NEW YORK (GenomeWeb News) – The National Institute for Neurological Disorders and Stroke will grant up to $4.5 million in 2011 to support research projects that will validate novel molecular targets for disease-modifying therapeutic intervention in Huntington's disease.
The goal of the program is to test hypotheses that could materially increase the evidence that modulating the biological activity of a certain molecular target could slow or even reverse the progression of the disease.
An inherited and fatal autosomal neurodegenerative disorder, Huntingdon's disease has a genetic basis which bears a CAG repeat sequence that is carried by around 120,000 Americans.
Targets for the research will have a demonstrated causal relationship with HD when it is manipulated genetically or pharmacological in vitro or invertebrate models of HD, said NIH. Further validation of eligible targets will involve genetic or pharmacological manipulation of the target in rodent or other in vivo mammalian HD models.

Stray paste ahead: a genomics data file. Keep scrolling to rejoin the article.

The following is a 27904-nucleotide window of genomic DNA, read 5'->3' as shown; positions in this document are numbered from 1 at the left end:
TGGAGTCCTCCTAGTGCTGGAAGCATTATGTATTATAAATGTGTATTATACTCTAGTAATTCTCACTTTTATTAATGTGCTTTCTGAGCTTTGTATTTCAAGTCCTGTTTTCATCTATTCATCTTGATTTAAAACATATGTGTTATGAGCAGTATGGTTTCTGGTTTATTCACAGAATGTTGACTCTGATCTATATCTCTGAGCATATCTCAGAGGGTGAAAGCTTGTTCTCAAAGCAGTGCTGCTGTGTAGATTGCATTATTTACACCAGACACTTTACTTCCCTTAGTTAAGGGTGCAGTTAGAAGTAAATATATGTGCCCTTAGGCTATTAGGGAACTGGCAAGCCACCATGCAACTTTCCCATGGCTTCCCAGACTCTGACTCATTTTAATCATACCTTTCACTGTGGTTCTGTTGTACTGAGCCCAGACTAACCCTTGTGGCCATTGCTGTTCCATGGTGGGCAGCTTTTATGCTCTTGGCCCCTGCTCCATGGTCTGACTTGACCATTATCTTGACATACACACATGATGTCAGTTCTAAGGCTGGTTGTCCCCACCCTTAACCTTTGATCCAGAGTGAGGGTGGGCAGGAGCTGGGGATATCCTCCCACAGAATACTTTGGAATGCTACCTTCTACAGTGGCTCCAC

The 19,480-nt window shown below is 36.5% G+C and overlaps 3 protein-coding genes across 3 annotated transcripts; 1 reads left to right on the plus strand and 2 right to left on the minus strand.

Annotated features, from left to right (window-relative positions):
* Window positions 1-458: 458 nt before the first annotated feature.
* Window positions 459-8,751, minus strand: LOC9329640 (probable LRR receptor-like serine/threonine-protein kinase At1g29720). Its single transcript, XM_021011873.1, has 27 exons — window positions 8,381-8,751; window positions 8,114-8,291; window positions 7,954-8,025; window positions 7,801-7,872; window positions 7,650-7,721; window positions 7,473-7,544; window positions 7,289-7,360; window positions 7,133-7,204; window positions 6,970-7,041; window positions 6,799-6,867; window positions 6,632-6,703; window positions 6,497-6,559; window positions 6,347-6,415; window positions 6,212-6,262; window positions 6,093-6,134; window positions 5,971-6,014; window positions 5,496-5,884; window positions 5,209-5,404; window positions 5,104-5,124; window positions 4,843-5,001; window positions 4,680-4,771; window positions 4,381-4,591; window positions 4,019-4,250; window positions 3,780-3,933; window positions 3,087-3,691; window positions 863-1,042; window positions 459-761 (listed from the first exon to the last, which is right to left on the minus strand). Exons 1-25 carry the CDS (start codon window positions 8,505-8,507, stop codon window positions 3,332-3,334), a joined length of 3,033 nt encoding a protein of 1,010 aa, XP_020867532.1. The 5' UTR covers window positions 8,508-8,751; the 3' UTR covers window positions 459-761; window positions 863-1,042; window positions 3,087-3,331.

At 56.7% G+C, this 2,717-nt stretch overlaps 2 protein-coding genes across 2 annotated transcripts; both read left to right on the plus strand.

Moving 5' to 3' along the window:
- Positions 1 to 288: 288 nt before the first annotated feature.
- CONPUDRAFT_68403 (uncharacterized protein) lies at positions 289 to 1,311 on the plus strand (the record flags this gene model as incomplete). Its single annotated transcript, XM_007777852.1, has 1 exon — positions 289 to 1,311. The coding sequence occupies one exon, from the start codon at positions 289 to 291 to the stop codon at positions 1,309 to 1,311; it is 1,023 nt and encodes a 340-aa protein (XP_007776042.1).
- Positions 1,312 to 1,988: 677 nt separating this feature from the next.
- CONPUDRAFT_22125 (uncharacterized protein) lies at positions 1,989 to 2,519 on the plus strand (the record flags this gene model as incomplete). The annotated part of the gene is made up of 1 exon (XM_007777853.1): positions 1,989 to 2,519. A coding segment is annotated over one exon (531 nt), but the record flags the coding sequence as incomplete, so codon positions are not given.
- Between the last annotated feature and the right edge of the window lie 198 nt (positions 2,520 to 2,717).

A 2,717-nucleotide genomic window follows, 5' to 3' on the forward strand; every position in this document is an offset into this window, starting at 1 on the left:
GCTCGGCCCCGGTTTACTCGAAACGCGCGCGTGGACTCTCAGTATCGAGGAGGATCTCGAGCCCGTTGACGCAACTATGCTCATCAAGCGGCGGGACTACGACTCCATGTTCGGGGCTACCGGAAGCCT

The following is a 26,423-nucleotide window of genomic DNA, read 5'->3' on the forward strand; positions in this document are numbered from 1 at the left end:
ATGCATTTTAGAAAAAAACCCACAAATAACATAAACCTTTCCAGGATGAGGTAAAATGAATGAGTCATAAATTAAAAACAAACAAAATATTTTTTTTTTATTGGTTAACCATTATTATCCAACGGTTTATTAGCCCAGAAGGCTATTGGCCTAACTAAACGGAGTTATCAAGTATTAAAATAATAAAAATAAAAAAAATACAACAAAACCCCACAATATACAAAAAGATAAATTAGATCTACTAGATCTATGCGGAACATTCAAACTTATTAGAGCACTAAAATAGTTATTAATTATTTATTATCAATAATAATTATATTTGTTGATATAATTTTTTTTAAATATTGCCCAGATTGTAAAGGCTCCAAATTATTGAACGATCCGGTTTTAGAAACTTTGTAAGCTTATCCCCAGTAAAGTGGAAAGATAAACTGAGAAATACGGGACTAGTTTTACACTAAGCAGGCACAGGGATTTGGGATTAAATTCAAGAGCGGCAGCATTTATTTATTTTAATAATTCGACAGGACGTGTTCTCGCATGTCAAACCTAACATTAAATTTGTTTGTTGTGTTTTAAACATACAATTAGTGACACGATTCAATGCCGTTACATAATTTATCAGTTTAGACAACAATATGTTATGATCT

These targets may include receptors, intracellular or intercellular signaling molecules, molecular chaperones, transcriptional regulators, enzymes, structural elements, electron carriers, ions, or small molecules.
The targets researchers use may have been identified in a number of ways, including biochemical analysis of protein-protein interactions with mutant or wild type Huntington protein; in silico pathway analysis; altered gene expression; altered intracellular distribution; linkage with biological mechanisms that are relevant to HD pathophysiology; and/or through genome-wide assessment of modifiers of HD pathophysiology in cell-based or invertebrate models of HD such as C. elegans or Drosophila.